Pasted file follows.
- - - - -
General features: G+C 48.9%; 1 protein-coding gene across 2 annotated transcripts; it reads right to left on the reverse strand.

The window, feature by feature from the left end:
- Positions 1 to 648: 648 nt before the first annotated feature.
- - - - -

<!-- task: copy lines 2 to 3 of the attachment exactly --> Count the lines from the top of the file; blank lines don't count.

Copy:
The window, feature by feature from the left end:
- Positions 1 to 648: 648 nt before the first annotated feature.